Not giving a creative person the time, space, and materials to do his “art” is like slowly starving him from the inside out. I am trying to find that balance, and I am learning from my youngest guy. His hands are not the strongest, and his fine motor skills need to develop and be refined, but he sees himself as an artist as he shapes boxes with endless materials to create amazing treasures. I have to remember that although all of the assorted scraps I call “trash” (like Dum Dum wrappers) get under my skin after a while—when he stocks them up like a squirrel—he sees future masterpieces. What I like to think I see in words, he sees in everyday stuff around him.

Okay, Little Man, if you need a card table in the family room with endless junk on it and a used mailing box—and that keeps you from begging for more screen time—then have at it, Child! Can’t wait to see what you make. Maybe we should sell a few of those items at our lemonade stand this summer to afford storage for your recycling, er, I mean art studio.

That was a lovely story, wasn’t it?

I wish I could say my perspective looks that delightful and calm all of the time.

It doesn’t.

I occasionally rage. But it is an area I am turning over to God so He can help me find a way to bless instead of speak labels onto my children.

I’m not a big fan of any label. The label “ADHD” may help a child get the help he needs on an IEP, and within the context of a school system, that may be entirely appropriate and helpful, but I do not want to look at any of my children as limited by their weaknesses.

I don’t want to say: “You forever will have attention issues.”

I want to say: “It will be awesome to see how God uses all that phenomenal energy for creative works to bring Him honor someday and help people!”

But this takes daily praying through what may perplex me or drive me nuts and asking God for words that cancel out the:

“You never wills,”
“You always,” 
“You have to stop XYZ-ings”

that our kids hear every day.

Some of it is necessary. A lot of it is not. Here’s what it looks like when I ask my Father in heaven to give me words. (I won’t taint your minds with what it looks and sounds like when I don’t. You’re welcome.)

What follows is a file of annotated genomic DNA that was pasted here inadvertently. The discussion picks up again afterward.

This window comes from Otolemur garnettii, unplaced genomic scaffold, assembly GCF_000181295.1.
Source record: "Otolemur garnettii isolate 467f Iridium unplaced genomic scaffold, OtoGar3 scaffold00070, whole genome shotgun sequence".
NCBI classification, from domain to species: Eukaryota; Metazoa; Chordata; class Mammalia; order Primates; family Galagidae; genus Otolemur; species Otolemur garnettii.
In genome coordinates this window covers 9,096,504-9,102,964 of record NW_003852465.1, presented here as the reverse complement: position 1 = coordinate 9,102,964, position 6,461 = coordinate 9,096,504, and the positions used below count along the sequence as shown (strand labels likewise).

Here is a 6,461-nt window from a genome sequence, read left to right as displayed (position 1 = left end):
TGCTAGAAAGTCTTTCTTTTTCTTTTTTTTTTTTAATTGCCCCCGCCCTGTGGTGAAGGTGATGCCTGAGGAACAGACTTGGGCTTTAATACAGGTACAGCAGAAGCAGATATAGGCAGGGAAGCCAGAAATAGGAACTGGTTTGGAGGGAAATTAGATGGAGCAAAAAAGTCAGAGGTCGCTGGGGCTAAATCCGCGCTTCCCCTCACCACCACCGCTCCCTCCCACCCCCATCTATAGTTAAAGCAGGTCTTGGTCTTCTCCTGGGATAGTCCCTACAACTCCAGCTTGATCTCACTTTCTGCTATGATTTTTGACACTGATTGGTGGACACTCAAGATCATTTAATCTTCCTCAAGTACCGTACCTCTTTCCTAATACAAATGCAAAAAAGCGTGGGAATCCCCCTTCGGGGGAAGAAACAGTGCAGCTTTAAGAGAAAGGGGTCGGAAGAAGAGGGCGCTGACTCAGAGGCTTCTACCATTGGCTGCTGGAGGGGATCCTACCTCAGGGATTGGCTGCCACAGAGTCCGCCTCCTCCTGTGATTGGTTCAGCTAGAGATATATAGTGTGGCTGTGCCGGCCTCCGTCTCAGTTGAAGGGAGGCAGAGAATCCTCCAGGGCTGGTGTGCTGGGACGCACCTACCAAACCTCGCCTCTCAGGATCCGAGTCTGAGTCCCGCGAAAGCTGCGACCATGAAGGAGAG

I was challenged this past weekend to speak to my kids more about their God-given gifts and abilities, how the Lord is shaping their hearts, and whom I see them growing to be. It builds on some of what I have already been doing, but I love saying:

“______, you have been given a tremendous heart for others, tender toward people and all of God’s creatures. You are sensitive to the hurts in others and respond with great compassion.”

Or “______, you have been given a warrior spirit to stand up for injustice and speak His Truth when He calls you to it.”

Or “________, you have a kind, gentle heart that speaks quiet strength, safety, and protection. You lead softly, with delightful humor and deep thought. You know His Word inside and out, and now may it go from your head to soak deeply into your heart.”

And, really, what’s actually behind the things that get under our skin is simply that: our own skin. We are just as annoying and frustrating at times. But we’re adults and have more authority to misuse or mishandle.

Or to bless.

James 3:9-12, James, brother of Jesus, speaking

With the tongue we praise our Lord and Father, and with it we curse men, who have been made in God’s likeness. Out of the same mouth come praise and cursing. My brothers, this should not be. Can both fresh water and salt water flow from the same spring? My brothers, can a fig tree bear olives, or a grapevine bear figs? Neither can a salt spring produce fresh water.